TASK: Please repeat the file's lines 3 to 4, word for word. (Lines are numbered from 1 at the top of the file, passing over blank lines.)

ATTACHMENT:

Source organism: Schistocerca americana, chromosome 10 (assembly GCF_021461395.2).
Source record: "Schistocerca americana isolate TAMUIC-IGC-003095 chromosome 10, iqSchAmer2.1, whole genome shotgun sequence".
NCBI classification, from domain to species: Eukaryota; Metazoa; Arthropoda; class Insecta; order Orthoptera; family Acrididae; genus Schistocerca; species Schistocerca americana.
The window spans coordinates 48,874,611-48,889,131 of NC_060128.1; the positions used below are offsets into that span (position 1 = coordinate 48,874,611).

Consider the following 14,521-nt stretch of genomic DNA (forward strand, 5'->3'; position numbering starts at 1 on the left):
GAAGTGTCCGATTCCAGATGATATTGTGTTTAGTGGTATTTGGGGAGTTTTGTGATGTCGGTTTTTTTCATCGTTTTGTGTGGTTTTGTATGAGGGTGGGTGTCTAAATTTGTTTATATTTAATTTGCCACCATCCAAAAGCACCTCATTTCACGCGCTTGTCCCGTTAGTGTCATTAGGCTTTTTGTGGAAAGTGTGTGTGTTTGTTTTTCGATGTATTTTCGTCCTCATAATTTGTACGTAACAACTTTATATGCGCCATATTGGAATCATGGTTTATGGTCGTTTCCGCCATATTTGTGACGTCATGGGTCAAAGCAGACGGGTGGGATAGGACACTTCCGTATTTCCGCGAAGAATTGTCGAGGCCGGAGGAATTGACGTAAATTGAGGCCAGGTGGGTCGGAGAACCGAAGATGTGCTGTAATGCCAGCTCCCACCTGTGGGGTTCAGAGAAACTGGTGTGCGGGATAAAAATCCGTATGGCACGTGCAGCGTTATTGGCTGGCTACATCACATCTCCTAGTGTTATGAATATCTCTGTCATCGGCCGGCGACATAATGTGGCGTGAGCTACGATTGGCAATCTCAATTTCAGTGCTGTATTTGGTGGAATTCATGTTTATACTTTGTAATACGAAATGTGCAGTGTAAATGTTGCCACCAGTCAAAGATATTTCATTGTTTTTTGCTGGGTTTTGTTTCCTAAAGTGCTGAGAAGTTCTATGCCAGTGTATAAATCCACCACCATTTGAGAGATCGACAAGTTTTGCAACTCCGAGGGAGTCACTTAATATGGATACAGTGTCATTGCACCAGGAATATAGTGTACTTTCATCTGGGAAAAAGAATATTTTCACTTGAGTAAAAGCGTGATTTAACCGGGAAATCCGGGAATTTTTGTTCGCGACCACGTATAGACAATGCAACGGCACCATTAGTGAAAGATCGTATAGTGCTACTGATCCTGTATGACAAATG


NCBI classification, from domain to species: Eukaryota; Metazoa; Arthropoda; class Insecta; order Orthoptera; family Acrididae; genus Schistocerca; species Schistocerca americana.
The window spans coordinates 48,874,611-48,889,131 of NC_060128.1; the positions used below are offsets into that span (position 1 = coordinate 48,874,611).